Sunday, July 12, 2015

GraniteStor - Design Abstract - Towards Definitions of an Abstract Application Space and a Design of a System for Applications of Generic Data Resources

Beginning of an ad hoc abstraction of the Common Lisp 'load' function, the following article endeavors to develop a sense of structure and semantics of an abstract application space, as primarily towards definitions of CORBA object services for distributed computing environments.

For a program system to be able to process any number of one or more program resources -- resources such as would represent source code or compiled object data, such as would affect the runtime execution environment of the program system, on load --  a program system must first locate the program resources.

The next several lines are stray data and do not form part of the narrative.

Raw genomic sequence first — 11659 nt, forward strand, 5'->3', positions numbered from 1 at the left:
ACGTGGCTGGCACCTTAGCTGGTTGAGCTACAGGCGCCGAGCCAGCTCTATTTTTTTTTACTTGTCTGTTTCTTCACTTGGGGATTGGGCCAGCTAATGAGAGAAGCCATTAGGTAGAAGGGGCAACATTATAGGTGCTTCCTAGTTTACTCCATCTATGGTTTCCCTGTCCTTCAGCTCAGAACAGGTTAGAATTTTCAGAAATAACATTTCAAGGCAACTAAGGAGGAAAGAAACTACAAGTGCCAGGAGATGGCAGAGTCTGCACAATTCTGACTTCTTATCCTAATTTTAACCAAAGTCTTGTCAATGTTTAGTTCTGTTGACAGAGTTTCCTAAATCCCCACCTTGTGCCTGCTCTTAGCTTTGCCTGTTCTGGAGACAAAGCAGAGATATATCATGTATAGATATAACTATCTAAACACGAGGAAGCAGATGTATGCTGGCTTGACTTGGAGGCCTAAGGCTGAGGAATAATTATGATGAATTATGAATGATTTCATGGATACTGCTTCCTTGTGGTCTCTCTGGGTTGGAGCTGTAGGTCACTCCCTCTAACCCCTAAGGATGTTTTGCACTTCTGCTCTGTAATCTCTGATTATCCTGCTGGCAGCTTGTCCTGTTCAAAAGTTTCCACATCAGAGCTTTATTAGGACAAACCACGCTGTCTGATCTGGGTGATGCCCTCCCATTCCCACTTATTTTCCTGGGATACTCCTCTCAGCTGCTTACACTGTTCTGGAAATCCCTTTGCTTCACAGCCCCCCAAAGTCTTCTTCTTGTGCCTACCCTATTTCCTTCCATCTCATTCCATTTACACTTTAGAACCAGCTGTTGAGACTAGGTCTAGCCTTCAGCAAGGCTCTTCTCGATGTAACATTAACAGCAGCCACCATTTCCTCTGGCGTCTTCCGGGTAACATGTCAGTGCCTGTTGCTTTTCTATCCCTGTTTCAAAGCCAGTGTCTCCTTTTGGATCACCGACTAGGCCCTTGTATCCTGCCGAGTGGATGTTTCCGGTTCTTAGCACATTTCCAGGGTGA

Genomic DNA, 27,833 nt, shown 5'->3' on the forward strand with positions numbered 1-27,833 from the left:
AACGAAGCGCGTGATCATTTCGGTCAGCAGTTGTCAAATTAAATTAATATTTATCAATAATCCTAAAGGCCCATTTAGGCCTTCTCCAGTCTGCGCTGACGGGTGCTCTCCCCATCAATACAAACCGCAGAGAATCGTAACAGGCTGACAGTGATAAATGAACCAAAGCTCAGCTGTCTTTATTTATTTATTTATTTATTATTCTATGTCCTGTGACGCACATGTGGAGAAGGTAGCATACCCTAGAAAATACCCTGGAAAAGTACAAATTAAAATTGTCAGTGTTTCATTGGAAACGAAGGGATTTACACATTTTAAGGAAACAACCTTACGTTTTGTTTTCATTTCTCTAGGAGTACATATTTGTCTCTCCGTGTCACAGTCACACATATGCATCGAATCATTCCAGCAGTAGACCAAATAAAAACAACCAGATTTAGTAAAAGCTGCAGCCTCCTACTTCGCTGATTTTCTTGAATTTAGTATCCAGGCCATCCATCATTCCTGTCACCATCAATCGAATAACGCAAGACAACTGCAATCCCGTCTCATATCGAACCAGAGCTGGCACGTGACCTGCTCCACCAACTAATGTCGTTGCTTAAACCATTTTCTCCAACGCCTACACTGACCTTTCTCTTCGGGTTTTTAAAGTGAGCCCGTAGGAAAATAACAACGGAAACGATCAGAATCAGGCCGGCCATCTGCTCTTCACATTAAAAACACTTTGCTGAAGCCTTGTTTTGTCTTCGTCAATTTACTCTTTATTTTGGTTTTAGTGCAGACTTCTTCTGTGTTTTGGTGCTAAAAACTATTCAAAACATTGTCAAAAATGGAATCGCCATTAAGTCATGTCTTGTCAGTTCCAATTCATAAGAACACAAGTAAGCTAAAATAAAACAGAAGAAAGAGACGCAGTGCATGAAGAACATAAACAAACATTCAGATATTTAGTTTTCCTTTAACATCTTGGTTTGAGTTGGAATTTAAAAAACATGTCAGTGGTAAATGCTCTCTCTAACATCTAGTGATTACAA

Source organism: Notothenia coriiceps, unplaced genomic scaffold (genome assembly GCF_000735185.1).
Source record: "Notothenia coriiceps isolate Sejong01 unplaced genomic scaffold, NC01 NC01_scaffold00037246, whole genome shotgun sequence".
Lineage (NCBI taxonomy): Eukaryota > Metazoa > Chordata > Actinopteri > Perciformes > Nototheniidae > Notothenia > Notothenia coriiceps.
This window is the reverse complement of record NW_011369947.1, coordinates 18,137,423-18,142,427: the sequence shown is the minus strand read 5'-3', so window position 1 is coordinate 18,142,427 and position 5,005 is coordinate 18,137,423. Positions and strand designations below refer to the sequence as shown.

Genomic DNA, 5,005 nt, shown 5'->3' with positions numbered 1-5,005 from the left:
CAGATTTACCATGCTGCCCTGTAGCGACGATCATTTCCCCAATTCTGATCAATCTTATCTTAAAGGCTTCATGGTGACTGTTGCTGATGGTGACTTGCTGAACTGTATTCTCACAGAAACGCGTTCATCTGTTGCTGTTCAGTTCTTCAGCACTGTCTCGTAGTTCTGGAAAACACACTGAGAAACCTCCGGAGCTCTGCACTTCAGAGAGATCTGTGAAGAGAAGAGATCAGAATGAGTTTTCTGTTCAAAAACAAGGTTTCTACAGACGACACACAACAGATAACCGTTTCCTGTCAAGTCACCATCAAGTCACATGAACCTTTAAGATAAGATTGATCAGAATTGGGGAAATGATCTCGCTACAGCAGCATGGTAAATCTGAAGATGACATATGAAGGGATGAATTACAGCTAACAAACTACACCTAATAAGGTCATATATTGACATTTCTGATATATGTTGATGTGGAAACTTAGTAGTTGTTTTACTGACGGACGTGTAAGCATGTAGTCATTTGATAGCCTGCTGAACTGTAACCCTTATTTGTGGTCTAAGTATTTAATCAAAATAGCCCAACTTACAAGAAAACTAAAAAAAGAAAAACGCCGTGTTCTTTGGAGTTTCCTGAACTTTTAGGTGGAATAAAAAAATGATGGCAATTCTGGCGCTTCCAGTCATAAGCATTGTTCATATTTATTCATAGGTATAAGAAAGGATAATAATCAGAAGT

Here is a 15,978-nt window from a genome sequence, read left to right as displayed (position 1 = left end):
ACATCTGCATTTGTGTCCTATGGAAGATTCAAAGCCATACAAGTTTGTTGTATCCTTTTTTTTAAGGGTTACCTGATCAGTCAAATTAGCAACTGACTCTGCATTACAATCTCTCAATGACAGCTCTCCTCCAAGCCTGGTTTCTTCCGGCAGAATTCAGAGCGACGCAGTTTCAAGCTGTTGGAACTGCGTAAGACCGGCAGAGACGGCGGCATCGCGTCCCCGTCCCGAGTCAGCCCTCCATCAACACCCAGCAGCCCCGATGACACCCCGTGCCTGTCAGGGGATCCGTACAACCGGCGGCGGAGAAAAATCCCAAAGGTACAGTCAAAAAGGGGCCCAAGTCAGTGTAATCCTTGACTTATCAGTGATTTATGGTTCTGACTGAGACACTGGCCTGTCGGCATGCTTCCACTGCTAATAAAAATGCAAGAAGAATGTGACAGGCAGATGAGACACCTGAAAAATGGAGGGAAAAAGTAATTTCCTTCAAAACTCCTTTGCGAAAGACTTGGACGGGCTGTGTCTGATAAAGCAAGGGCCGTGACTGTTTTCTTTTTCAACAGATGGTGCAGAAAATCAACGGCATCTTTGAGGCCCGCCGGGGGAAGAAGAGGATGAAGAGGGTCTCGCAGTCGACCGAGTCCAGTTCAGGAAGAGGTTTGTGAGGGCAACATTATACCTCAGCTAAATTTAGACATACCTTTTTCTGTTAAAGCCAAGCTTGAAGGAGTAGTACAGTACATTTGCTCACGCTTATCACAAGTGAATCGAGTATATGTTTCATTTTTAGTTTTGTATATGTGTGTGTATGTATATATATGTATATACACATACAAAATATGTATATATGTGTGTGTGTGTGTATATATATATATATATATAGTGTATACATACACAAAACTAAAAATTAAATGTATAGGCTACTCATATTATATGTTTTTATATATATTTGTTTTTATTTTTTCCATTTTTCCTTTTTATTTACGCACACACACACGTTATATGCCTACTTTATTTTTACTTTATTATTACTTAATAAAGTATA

After locating a program resource -- as whether located via a kernel fileystem service or userspace application service -- the program system may  then establish a data connection to the service by which the program resource has been located. In a manner of typical file input procedures, in an instance of an operating system kernel implementing a POSIX model for system procedures -- such as Linux or FreeBSD -- the data connection establishment procedures might be represented by the program resource establishing a file descriptor onto a filesystem resource, via a C 'open' or 'fopen' function. For accessing a program resource via a compressed archive file, alternately -- such as for program resources stored within Zip format Java Archive (JAR) files -- broadly, a data connection may be established for accessing the compressed archive containing the program resource, then any one or more archival procedures may be performed such as to retrieve the individual program resource from within the same compressed archive.  In a third example, for accessing a program resource via a trusted WebDAV service, firstly a network application session may be established to the WebDAV service, then secondly a data connection may be established for accessing the individual program resource as via the network application protocol implemented by the respective WebDAV service.